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Searching for the Seventies: The DOCUMERICA Photography Project

Thursday, March 15, 2018 to Sunday, April 22, 2018

Images of everyday life in 1970s America: disco dancing and inflation, protests and bell-bottoms, gas shortages and suburban sprawl. In 1971, the newly established U.S. Environmental Protection Agency launched the DOCUMERICA Photography Project with the goal of documenting environmental troubles and triumphs across the country. Searching for the Seventies: The DOCUMERICA Photography Project is a collaboration between the Smithsonian Institution Travelling Exhibition Service and the National Archives and Records Administration. Free Admission. For more information, call (909) 395-2510.

"Young woman watches as her car goes through testing at an auto emission inspection station in Downtown Cincinnati, Ohio."
Lyntha Scott Eiler, Cincinnati, Ohio, September 1975

Lunar New Year: Blossoms of Spring

Thursday, February 8, 2018 to Sunday, March 4, 2018

The Museum is showcasing the Chinese calligraphy and brush painting of the multiethnic group Sea of Ink Society in honor of the Lunar New Year, a celebration of life. The exhibit will be curated by Shantien Tom Chow. Free Admission. For more information call (909) 395-2510.

Diversity and Inclusion: The Influence of African American Art in Southern California

Thursday, January 25, 2018 to Sunday, February 25, 2018
The Ontario Museum of History & Art and Guest Curator, Jerry Weems, present Diversity and Inclusion: The Influence of African American Art in Southern California. This open call exhibit displays the diversity of the artistic styles and visions of contemporary African American Art. Seen through the stylings of regional artists, Diversity and Inclusion reveals how artists are influenced by the raw and expressive beauty of the African American experience. Diversity and Inclusion encourages and promotes inclusion of all visual artists regardless of race. For more information call (909) 395-2510.
Photo Credit: Chain Gang by Jerry Weems. Photo courtesy of the artist.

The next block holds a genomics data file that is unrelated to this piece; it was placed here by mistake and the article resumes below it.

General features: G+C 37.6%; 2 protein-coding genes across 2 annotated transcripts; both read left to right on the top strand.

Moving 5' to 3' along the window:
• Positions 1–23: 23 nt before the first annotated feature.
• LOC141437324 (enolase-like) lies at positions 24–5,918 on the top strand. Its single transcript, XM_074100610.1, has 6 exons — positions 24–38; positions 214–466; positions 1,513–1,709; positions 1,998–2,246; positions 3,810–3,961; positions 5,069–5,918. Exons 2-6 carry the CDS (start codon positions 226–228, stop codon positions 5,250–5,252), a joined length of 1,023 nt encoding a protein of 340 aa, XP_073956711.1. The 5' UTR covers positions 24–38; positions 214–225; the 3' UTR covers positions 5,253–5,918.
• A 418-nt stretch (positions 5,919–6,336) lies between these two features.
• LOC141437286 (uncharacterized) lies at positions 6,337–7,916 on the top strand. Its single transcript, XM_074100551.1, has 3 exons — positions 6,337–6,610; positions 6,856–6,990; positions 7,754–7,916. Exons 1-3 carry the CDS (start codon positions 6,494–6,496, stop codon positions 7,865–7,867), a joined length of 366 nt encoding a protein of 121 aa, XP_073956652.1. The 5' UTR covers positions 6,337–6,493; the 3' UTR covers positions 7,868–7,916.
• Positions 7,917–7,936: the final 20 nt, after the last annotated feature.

Jerry Weems

Gem of the Foothills

Permanent Exhibit

This exhibit explores the unique history of Ontario—it’s founding, transitions, people and organizations.

Explore Ontario from its roots beginning with the Native Peoples and Californio Rancheros to its founding by George Chaffey. Discover why it has been called both a “Model Colony” and the “Gem of the Foothills.”

The book, Ontario The Gem of the Foothills by Michael L. Rounds, traces Ontario history from the Native American era to the present day. Many historic images from the museum’s collections are published here for the first time.

This interpretive history about our community is for sale in the museum store.

Road Ways

Permanent Exhibit

This is an interpretive, humanities-based exhibition that examines the impact of the road on American life and culture.

Start by learning about America’s fascination with traveling the open road. Or discover the roots of the road, how people have traveled “roads” long before cars did. Highlights include Ontario’s Euclid Avenue, Holt Boulevard and historic Route 66. Be sure to pick up a road map and travel through the “roadscape” of Ontario and beyond. You’ll find out why Road Ways is the world’s largest exhibit.

Road Ways was developed by the museum with the assistance of humanities scholars, contracted curators and exhibit designers and local advisors. Exhibition development, installation and associated publications were made possible in part by the National Endowment for the Humanities, expanding our understanding of the world.

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